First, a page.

Happy Bastille Day! Today marks the 227th anniversary of the storming of the Bastille, a triumph that kicked off the French Revolution in Paris. While the famous quote, “let them eat cake,” probably rings a bell, read on to learn other legacies of the period and discover what Beyoncé, Bastille, and Bush have in common, asides from all starting with the letter B.

 

Martin van Meytens, Marie Antoinette (1767) / Beyoncé, “Diva(2008)

diva
Image // Courtesy of Rad.co

 

When it comes to the greatest divas of all time, Marie Antoinette certainly makes the cut. Helping to surge the revolutionaries of 18th century France was their lack of representation, plus the fact that their lives were a stark contrast to Marie Antoinette’s, as the queen aloofly pursued a life of extreme luxury. While her famous words live on, the guillotined Queen’s image still graces a variety of mediums, too, as seen by the work above, made by Fly Art. The company is known for creating clever, hilarious combinations of art history and music lyrics and their work can be worn as well since the image has been printed onto t-shirts and tanks, all for sale at Rad.co.

 

Eugene Delacroix, Liberty Leading the People (1830) / Coldplay, “Viva la Vida” (2008)

art_vivalavida
Image // Courtesy of Coldplay.com

 

In June 2008, Coldplay released their song “Viva la Vida” with Eugene Delacroix’s Liberty Leading the People on its cover. The band’s single is about a ruler who has lost his kingdom and is written from an anti-authoritarian viewpoint. Delacroix’s romantic work embodies the spirit of the song. Its intense diagonals and dark shadows highlight the grit of the tenacious, revolutionary fighters. So, the next time you hear the lyrics, “And that was when I ruled the world,” maybe think about Delacroix’s female personification of liberty, versus Chris Martin, Gwyneth Paltrow and their “conscious uncoupling.” Or, maybe not.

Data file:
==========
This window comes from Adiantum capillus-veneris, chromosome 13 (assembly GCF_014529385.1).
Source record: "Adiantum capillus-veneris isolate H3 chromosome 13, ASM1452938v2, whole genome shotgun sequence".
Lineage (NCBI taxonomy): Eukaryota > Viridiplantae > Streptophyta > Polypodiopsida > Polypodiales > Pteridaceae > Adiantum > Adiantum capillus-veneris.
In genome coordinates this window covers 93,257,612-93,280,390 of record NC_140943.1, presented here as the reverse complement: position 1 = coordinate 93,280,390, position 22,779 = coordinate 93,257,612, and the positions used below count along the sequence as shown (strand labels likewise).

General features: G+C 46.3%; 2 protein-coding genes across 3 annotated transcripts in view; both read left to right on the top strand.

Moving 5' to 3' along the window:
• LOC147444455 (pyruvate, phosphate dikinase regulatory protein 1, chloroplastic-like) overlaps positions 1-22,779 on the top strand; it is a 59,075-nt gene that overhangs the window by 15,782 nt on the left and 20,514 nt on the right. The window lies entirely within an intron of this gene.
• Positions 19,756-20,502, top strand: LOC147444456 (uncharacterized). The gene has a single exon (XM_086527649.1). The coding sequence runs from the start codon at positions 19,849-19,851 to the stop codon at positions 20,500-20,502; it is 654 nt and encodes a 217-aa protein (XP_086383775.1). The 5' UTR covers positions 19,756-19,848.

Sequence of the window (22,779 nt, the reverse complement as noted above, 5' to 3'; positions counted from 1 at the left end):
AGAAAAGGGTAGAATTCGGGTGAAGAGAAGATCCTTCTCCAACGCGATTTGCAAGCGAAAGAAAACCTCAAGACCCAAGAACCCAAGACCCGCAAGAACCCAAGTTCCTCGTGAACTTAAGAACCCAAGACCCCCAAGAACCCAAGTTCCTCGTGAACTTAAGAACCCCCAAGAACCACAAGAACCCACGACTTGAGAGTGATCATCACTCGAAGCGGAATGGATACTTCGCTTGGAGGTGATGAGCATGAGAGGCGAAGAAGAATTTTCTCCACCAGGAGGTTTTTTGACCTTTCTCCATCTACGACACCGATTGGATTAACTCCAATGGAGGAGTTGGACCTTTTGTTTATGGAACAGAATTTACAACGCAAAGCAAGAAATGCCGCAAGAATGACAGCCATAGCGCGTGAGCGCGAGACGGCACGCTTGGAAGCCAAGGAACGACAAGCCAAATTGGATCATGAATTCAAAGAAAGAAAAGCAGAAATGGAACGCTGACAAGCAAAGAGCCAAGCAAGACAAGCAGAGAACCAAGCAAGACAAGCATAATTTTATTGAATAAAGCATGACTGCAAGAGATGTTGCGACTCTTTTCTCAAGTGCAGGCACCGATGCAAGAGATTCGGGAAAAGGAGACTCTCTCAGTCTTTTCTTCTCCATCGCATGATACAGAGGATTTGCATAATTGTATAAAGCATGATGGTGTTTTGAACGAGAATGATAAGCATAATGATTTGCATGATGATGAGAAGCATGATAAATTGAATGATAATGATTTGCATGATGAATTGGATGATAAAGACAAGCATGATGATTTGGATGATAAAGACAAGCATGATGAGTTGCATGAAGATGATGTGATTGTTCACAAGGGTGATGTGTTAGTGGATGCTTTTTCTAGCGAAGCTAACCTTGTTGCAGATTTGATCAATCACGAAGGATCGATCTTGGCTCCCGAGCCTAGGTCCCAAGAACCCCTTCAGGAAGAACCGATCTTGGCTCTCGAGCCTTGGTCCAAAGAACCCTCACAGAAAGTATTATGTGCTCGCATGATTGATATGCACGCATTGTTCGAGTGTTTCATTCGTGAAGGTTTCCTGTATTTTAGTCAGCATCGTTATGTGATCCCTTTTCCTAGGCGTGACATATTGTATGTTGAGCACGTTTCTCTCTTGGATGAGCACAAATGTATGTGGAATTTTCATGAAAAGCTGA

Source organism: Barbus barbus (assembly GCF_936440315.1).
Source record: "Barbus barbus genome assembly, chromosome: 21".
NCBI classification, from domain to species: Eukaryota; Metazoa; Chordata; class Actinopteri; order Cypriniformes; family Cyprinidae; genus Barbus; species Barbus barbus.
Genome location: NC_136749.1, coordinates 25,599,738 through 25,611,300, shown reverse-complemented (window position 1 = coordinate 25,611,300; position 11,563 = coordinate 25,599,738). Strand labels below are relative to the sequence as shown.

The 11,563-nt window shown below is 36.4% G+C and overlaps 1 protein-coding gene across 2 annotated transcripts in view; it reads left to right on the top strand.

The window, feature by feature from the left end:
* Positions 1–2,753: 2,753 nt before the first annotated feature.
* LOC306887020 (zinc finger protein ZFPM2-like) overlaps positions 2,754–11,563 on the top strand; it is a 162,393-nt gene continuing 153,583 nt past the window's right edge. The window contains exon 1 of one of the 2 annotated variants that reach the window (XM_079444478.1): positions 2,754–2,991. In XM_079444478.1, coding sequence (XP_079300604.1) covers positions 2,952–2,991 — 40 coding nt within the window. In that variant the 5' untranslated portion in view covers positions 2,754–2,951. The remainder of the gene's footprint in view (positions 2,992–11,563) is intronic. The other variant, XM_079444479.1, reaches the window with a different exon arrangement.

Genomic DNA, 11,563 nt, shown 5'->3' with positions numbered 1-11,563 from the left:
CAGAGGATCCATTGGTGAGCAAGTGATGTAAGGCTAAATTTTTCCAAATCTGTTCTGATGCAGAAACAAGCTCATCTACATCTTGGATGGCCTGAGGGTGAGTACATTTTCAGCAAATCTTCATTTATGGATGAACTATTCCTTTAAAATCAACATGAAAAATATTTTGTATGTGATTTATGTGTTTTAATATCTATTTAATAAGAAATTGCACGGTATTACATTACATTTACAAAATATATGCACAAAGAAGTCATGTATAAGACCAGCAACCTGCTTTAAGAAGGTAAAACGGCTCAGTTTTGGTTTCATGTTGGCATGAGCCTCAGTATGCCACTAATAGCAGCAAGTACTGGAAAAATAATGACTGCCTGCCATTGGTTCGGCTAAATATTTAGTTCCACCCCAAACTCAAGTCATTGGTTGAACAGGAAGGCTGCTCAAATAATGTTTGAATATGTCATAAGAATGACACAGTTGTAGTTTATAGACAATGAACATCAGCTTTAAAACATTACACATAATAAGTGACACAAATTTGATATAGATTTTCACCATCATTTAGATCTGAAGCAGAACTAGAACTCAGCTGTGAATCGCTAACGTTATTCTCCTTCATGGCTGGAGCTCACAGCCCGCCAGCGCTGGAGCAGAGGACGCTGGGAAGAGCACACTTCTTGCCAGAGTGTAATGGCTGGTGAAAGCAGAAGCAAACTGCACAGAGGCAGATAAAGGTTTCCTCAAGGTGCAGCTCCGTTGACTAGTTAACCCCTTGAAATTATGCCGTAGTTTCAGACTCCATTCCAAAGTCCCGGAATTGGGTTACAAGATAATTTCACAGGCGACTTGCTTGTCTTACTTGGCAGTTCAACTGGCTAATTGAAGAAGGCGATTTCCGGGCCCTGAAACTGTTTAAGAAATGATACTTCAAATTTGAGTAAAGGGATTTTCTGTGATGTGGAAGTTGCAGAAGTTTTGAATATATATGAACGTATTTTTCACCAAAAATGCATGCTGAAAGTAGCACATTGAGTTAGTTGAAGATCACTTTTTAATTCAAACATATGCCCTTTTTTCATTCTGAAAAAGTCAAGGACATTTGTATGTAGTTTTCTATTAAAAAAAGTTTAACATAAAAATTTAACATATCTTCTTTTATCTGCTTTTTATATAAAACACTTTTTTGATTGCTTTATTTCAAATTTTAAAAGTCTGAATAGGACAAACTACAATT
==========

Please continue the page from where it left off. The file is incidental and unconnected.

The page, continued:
Théodore Géricault, The Raft of the Medusa (1819) / Joel-Peter Witkins, The Raft of George W. Bush (2006)

Image // Courtesy of The Guardian

 

In 1819, Gericault finished painting The Raft of the Medusa, a work that criticized the French government after it had left more than forty passengers to fend for themselves on a raft off of Africa. In 2006, photographer Joel-Peter Witkins created the tableau above. After seeing the French painting in the Louvre, he drew a correlation between its attack on the French government and his own attack on the United States’, during George W. Bush’s administration. To create his image, Witkins hired a variety of look-a-likes, including a man working at a Malibu Zoo to play Bush and a retired nurse to pose as Barbara Bush. His final image certainly doesn’t beat around the bush. No pun intended.

 

Now go out and impress your friends with your historical references and their contemporary replications! Or, keep them to yourself and enjoy today’s appropriately lit Empire State building. Mais certainement, Viva la France!

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